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Snap checks at dozens of schools

Ofsted inspectors have been sent to dozens of schools across England to conduct snap inspections amid serious concerns about standards.

Around 40 schools are to receive no-notice visits over a two-week period, the inspectorate said.

The wave of unannounced visits are being carried out under Ofsted's existing powers. Schools usually get half a day's notice of an inspection.

In the wake of reports into the alleged "Trojan horse" takeover plot by hardline Muslims at a number of Birmingham schools, Ofsted chief Sir Michael Wilshaw said that he would look again at routine unannounced inspections, a move that was first mooted around two years ago but later dropped amid strong opposition from school leaders.

While these plans are under consideration, Sir Michael said he would be asking Ofsted's regional directors to make use of the watchdog's existing powers to conduct no-notice inspections where there are concerns about rapidly declining standards, keeping pupils safe - including a decline in students' behaviour - leadership and governance and the breadth and balance of the curriculum.

Many of the schools chosen for a no-notice inspection were due to receive a visit this term, but others have been selected because there are concerns about their performance.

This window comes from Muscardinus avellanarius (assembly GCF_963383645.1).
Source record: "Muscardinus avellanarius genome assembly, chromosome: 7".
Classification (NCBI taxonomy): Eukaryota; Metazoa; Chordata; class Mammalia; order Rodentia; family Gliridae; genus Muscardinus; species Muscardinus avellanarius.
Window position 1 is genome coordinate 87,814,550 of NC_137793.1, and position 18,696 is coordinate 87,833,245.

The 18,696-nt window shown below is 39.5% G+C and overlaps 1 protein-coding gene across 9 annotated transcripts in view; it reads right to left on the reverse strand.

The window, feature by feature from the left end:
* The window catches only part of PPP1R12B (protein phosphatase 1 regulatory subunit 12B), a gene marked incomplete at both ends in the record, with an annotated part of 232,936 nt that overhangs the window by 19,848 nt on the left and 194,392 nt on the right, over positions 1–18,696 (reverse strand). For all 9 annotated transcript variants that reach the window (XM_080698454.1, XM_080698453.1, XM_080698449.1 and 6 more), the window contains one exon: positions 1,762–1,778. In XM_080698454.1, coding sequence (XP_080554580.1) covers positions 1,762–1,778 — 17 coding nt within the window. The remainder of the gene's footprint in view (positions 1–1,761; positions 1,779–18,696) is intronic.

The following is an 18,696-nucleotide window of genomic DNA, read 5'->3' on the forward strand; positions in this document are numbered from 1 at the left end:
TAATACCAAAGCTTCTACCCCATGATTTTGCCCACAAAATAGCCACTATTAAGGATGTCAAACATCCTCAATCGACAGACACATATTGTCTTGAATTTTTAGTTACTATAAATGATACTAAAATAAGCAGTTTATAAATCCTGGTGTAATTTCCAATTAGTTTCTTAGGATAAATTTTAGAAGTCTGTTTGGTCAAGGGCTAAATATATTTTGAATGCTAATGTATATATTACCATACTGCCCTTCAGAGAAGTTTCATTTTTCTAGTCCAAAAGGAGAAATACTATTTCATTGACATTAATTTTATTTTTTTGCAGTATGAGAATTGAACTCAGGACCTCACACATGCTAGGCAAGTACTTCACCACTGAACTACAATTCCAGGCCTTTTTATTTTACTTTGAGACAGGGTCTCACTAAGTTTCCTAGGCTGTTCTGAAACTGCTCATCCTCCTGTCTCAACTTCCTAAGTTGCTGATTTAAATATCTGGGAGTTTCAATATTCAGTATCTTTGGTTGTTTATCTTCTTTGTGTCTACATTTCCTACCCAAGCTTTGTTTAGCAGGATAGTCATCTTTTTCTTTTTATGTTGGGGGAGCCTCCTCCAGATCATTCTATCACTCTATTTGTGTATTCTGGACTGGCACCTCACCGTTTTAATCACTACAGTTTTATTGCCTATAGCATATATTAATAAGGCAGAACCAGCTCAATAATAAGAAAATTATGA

Sir Michael said: "Parents rightly expect Ofsted inspections to get to the heart of any problems that may exist in a school - whether they are to do with discipline, safeguarding, poor leadership or governance, or a narrow, unbalanced curriculum. That's why we've expanded the criteria for conducting unannounced inspections for the coming year.

"I'm currently giving thought to whether Ofsted should move to more routine no-notice inspections as part of our wider education inspection reforms, which we will be consulting on later this year.

"In the meantime, under our regional structure, inspectors are well placed to use their local knowledge and contacts to identify where these sorts of problems may be taking hold so we can respond swiftly and report publicly on what we find."

No-notice inspections will continue throughout the year, Ofsted said, with findings published on the inspectorate's website.

Education Secretary Nicky Morgan confirmed in July that Ofsted is to consult on introducing no-notice inspections for all state schools in England as she announced a raft of new measures designed to address the situation in Birmingham.

Four separate probes were conducted into the allegations in Birmingham, which were originally sparked by the ''Trojan Horse'' letter - now widely believed to be a hoax - which referred to an alleged plot by hardline Muslims to seize control of a number of school governing boards in the city.

In June, Ofsted issued a damning verdict on the running of a number of Birmingham's schools and declared five failing, placing them into special measures.

These schools were: Golden Hillock School, Nansen Primary School and Park View Academy - all run by the Park View Educational Trust (PVET), as well as Oldknow Academy and Saltley School. A sixth, Alston Primary, was already in special measures.

Ofsted said today that inspectors have made their first return visits to the five schools involved to check that the problems identified are being addressed.

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